The term engagement has been a bit overused, but what it really refers to is emotional involvement or commitment. It has been well documented that in eLearning, and learning in general, higher engagement produces higher retention rates, which translate to better performance results. In the end, it is all about results, and engagement is a well-paved pathway to better results.
A major reason that serious games and gamification techniques are so popular across industries is that they are designed to obtain emotional involvement from users. Apart from good game mechanics and dynamics, there are some common design techniques employed by game designers that are also applicable to eLearning course designers.
Whether a game is meant for a learning context or strictly for entertainment, elements such as a compelling storyline, interesting content delivery, and immersive aesthetics make for an engaging experience. Since we are not all masters of programming, and regularly face budgets smaller than a pygmy shrew, we are often confined to the tools of the trade and driven to find financially creative solutions.
Crafting the content
The most important aspect in vying for the emotional attachment of the learner is the manner in which you deliver the content. Stories, creative content delivery, and immersive backgrounds are three ways to make sure you are presenting the content in the most effective way possible.
Tell a story
An interesting and captivating story is the absolute best way to get people emotionally invested in anything. Since the content is fixed, and the story is fluid, it is always best to shape the story around the content, rather than coming in with a storyline and trying to make the content flow around it. When looking to craft an effective story or theme for your course, here are two ways to get the creative juices flowing.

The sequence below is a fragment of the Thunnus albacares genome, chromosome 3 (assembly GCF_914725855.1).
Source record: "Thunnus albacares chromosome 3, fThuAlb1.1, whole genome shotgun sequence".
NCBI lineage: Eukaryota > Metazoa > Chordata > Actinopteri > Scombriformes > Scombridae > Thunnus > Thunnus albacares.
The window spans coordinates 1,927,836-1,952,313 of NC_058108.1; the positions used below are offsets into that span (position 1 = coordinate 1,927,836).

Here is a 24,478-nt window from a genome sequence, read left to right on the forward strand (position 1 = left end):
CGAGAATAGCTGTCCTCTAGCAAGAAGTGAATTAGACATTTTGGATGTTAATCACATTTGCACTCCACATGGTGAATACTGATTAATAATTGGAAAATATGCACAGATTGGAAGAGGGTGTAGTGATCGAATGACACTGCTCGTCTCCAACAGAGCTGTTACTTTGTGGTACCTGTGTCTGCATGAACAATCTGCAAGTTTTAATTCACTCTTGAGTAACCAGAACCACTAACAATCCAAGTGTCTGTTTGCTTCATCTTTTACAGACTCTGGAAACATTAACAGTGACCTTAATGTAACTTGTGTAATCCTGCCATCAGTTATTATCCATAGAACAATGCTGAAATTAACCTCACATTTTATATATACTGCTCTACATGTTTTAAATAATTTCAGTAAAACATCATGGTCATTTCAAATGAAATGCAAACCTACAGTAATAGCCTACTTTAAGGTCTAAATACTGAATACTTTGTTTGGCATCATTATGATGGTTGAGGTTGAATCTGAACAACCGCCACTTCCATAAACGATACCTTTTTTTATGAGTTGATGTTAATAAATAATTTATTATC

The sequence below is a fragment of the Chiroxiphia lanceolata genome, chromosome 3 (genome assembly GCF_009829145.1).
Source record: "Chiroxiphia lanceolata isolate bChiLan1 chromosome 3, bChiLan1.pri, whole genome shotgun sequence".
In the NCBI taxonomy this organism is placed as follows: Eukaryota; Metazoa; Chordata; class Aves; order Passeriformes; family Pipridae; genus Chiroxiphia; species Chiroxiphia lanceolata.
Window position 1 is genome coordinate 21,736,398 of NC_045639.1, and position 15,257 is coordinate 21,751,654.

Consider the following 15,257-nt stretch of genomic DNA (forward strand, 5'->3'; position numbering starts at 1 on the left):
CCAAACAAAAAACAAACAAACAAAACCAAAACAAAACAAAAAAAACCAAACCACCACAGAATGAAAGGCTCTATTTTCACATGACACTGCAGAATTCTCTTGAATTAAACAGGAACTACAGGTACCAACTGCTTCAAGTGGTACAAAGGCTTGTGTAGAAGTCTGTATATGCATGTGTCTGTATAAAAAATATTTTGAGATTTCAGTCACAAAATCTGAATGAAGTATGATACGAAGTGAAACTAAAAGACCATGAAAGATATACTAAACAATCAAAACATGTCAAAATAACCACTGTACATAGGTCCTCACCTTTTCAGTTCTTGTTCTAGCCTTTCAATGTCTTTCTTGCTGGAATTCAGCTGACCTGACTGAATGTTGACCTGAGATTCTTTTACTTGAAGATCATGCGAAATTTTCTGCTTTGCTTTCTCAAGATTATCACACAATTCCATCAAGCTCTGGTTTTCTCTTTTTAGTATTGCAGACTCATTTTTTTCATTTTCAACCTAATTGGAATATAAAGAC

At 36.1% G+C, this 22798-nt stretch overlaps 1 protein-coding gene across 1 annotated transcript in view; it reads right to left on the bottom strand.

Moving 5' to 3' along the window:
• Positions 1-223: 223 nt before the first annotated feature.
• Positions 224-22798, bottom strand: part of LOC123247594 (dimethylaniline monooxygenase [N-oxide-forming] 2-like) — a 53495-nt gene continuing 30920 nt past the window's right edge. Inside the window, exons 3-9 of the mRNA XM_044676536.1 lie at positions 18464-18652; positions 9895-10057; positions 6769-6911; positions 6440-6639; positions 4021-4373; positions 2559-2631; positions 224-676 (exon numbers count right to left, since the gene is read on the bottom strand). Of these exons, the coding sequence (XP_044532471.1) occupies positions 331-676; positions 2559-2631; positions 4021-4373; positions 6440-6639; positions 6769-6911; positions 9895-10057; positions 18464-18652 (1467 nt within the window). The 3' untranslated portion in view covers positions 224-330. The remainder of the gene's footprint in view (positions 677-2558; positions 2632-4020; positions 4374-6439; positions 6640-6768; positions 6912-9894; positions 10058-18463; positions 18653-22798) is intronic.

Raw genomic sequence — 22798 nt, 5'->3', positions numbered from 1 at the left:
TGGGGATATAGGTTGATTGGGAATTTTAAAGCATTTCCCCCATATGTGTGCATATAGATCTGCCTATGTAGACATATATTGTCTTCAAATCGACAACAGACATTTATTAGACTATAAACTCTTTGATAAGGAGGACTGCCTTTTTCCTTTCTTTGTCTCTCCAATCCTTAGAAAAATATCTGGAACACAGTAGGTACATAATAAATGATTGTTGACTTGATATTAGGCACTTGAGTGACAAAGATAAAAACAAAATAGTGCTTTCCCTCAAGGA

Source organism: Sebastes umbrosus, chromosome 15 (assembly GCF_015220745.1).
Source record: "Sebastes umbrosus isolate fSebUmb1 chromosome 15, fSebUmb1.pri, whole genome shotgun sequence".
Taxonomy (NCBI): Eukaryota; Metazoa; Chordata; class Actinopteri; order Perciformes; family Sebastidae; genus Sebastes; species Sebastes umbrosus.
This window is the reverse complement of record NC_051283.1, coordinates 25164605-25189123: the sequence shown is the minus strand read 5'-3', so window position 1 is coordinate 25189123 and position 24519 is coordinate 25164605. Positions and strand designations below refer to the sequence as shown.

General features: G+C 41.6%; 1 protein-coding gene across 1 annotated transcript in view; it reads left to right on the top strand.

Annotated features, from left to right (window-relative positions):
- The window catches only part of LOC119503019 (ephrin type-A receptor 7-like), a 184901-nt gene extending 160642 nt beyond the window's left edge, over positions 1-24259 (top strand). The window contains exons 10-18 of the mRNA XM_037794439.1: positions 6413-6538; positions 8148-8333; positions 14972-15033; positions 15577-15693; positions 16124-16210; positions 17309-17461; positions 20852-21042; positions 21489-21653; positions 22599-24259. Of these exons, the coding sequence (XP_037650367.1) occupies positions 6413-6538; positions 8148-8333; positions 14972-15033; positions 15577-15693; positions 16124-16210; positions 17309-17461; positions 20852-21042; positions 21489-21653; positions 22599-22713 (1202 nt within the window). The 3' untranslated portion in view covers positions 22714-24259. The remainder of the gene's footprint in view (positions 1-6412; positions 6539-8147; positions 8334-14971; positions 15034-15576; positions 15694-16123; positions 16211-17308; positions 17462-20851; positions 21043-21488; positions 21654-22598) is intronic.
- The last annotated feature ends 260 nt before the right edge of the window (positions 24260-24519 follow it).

- Start by identifying the running themes and “story” of the content. Is the learning centered on a product, a process, or a skill? For example, if your content revolves around a product—say a vacuum cleaner—ask yourself how do people interact with that product? What would people love about it, what annoys them about it? With less tangible content, such as with processes or skills, read through your content materials thoroughly, talk to your SME’s, even ask your kids. Try to identify the stand-out and recurring learning themes.
- Next, think of an obstacle related to the key learning themes. With the vacuum cleaner, wouldn’t it suck (pun intended) if it developed sentience and decided to run amok in the owner’s house? Wouldn’t it be great if a hero (our learner) might rescue the distressed cat from the clutches of the evil vacuum, and if we learned more about the product to the point we could disable and reprogram it for the good of all house kind?
I firmly believe that there isn’t a product, process, skill, or any type of learning for which you cannot create a story.
Make a list
A bulleted list can be an effective way to present information, but like many content delivery strategies, it is most effective when used sparingly, and for the proper applications. To help keep the bullet points from taking over the course, here are some suggestions I employ myself.
- Look at other ways to present sequential information—use charts, diagrams, shapes, and arrows with text. This will help keep the eye awake—especially if the charts and diagrams are interactive.
- Ensure that you time the information presented to not appear all at once; time it to appear with your voiceover segments (if you use VO) or, at the very least, space the timing accordingly to allow the learner to absorb key bite-sized points.
- Think visually when your content is text-heavy. Look for key learning take-aways that you can better express with images, shapes, video, and audio.
- Finally, if you simply cannot get away from using bullet points, provide some visual flare and variety by adding subtle (i.e., not flying in and zooming around like a demented wasp) entrance and/or exit visual effects. A well-timed text animation can make all the difference when time and budget do not allow for more comprehensive design.
Many games are heavily dependent on aesthetics, and their developers have mastered the art of immersing the user by using the correct graphics. An important consideration when designing backgrounds is to remember that you need to achieve a balance between using interesting design, and distracting the learner. I like to think of backgrounds as the vehicle for the content. The vehicle must get the learner from point A to point B, but must not be too distracting. You don’t want to encourage the learner to look out of the car window all day long.